books How Music Got Free
How Music Got Free
THE END OF AN INDUSTRY, THE TURN OF THE CENTURY, AND THE PATIENT ZERO OF PIRACY
by Chris Molanphy
You might think a book about digital music and filesharing would mention him sooner, but the first time the name Shawn Fanning shows up in How Music Got Free: The End of an Industry, the Turn of the Century, and the Patient Zero of Piracy is on page 114. The teen college dropout who in 1999 programmed Napster, the first successful peer-to-peer music-sharing application, warrants mention on barely a dozen pages of journalist Stephen Witt’s page-turning, compulsively readable 30-year history of the liberation of recorded music from both physical vessels and economic viability. As for Steve Jobs, the Apple founder’s name doesn’t materialize until page 132.
The minimization of these seemingly primary figures in Witt’s story is deliberate. Over the last decade and a half, as the recording industry’s revenue has more than halved and music consumption has undergone a definitive realignment (twice—from physical goods to PC files, and from PCs to the cloud), Napster’s Fanning and the late Jobs have been over-covered by a media looking for the faces of music’s so-called digital revolution. In Witt’s telling, not only were the prime movers behind this sea change in music a much murkier array of wonks and maladroits, but it might not have been a revolution at all—more like a series of fortuitous accidents (the market success of the MP3) and calamitous compulsions (compact disc plant employees’ urge to leak new music). The digitization of music was, ultimately, inevitable. But the system of digital music consumption we wound up with resembles the U.S. healthcare system in its kludginess and free-market gracelessness.
Mind you, Witt is not opposed to hanging his story of How Music Got Free on personalities. On the contrary—his breakdown of digital music’s emergence slickly weaves together, with crime-novel punchiness, parallel story threads driven by a memorable cast of characters: A team of German engineers, led by the self-effacing Karlheinz Brandenburg and the tenacious Bernhard Grill, pioneer the field of compressed audio and develop the encoding schema dubbed “MPEG-1 Audio Layer III, “ or MP3—only to discover the world of technological standards-setting is as petty and vengeful as a reality television show. A rogue’s gallery of music traders, known within the music-trading “Scene” by aliases like Kali, RickOne and KOSDK , build a shadowy darknet called Rabid Neurosis (RNS) and race to be the first to leak everything from Beyoncé to Stereolab. A music exec, Doug Morris, becomes the defining record mogul of the hip-hop era, building Universal Music into the industry’s colossus even as he is outfoxed by everyone from Apple’s Jobs to a Wired reporter. A nebbishy hobbyist and programmer from a blighted U.K. industrial town, Alan Ellis, founds a high-fidelity enthusiasts’ torrent site, OiNK, from his bedroom that snowballs into the musical equivalent of the Great Library of Alexandria in under three years. Even members of the U.S. Department of Justice, struggling for years to crack RNS and the Scene, take their turn at center stage in Witt’s narrative.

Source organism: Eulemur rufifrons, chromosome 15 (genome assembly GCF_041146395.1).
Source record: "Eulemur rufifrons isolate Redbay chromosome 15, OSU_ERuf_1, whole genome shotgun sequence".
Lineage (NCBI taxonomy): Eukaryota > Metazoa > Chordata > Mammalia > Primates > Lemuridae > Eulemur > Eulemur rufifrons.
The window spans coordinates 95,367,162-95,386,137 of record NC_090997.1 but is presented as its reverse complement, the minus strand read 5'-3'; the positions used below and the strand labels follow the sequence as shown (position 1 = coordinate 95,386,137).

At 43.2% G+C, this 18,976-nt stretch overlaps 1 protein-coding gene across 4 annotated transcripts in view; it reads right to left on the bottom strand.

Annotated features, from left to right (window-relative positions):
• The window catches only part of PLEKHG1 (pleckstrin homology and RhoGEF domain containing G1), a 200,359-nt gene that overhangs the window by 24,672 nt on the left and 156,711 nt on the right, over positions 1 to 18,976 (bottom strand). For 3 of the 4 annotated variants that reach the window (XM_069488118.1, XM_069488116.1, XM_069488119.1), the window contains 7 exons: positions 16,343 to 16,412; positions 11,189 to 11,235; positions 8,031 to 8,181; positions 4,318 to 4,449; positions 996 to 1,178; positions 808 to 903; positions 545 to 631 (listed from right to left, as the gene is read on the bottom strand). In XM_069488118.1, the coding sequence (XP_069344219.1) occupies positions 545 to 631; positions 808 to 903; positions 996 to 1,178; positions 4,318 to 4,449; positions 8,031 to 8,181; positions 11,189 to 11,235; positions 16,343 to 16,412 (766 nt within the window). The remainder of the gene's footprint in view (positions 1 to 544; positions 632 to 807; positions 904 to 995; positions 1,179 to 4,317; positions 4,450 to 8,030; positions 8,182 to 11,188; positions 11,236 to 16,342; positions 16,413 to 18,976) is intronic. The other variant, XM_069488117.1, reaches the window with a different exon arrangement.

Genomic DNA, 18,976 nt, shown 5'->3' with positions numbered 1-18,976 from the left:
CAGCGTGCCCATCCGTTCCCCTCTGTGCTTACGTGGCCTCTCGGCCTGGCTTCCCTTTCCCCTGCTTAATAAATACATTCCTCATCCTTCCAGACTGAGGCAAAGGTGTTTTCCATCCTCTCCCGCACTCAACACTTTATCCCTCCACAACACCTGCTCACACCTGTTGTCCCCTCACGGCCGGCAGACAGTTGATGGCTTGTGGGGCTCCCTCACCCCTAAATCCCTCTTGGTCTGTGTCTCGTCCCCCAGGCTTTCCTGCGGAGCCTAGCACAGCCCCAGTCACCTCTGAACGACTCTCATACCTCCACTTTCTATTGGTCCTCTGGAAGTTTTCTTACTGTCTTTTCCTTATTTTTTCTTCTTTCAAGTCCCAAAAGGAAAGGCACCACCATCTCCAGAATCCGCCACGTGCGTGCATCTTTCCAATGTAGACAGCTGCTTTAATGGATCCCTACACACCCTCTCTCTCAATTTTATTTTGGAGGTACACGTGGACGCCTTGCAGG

Most memorable of all is a lone North Carolina CD plant employee, Dell Glover, the Patient Zero of Piracy from the book’s title. Through opportunity and guile, the humble Dell becomes the nexus of global piracy, using tools as prosaic as rubber gloves and large belt buckles to smuggle literally thousands of albums out of the former Universal Music CD factory and upload them to the Web before their official release—the biggest leaker in the history of the music business. A combination intellectual-property kingpin, unwitting copyright-law victim and stand-in for the rank-and-file-sharer, Glover is the amoral heart and soul of Witt’s story: a striving African-American blue-collar worker with pluck and a PC for whom music is both lifestyle soundtrack and coin of the realm. Like many Americans of the last two decades, he steals music both because he loves it and because it is there to be had.
Trained in both mathematics and journalism, Witt entered college in 1997, the year MP3 trading arguably took off at universities—he calls his matriculating class “the pirate generation” (Shawn Fanning is his contemporary)—making him a theoretically ideal chronicler of the rise of online music culture. His two great skills in How Music Got Free are his ability to parse complex technical details for the lay reader, and his punchy, at times hammy journalistic voice. That voice carries the story even when the plot, such as it is, hinges on whether our ragtag band of German audio engineers will be forced to embed a rival team’s “polyphase quadrature filter bank” into their source code. Exclamations like, “An entire album at only 40 megabytes! Forget planning for the future—you could implement the digital jukebox right now!” are goofy but helpful bits of narrative economy, and you are rarely more than a page away from another one. A chapter toward the end of the book where, Memento-like, Witt repeats previously chronicled moments of the Scene bootleggers’ machinations with additional justice-system detail filled in is particularly masterful.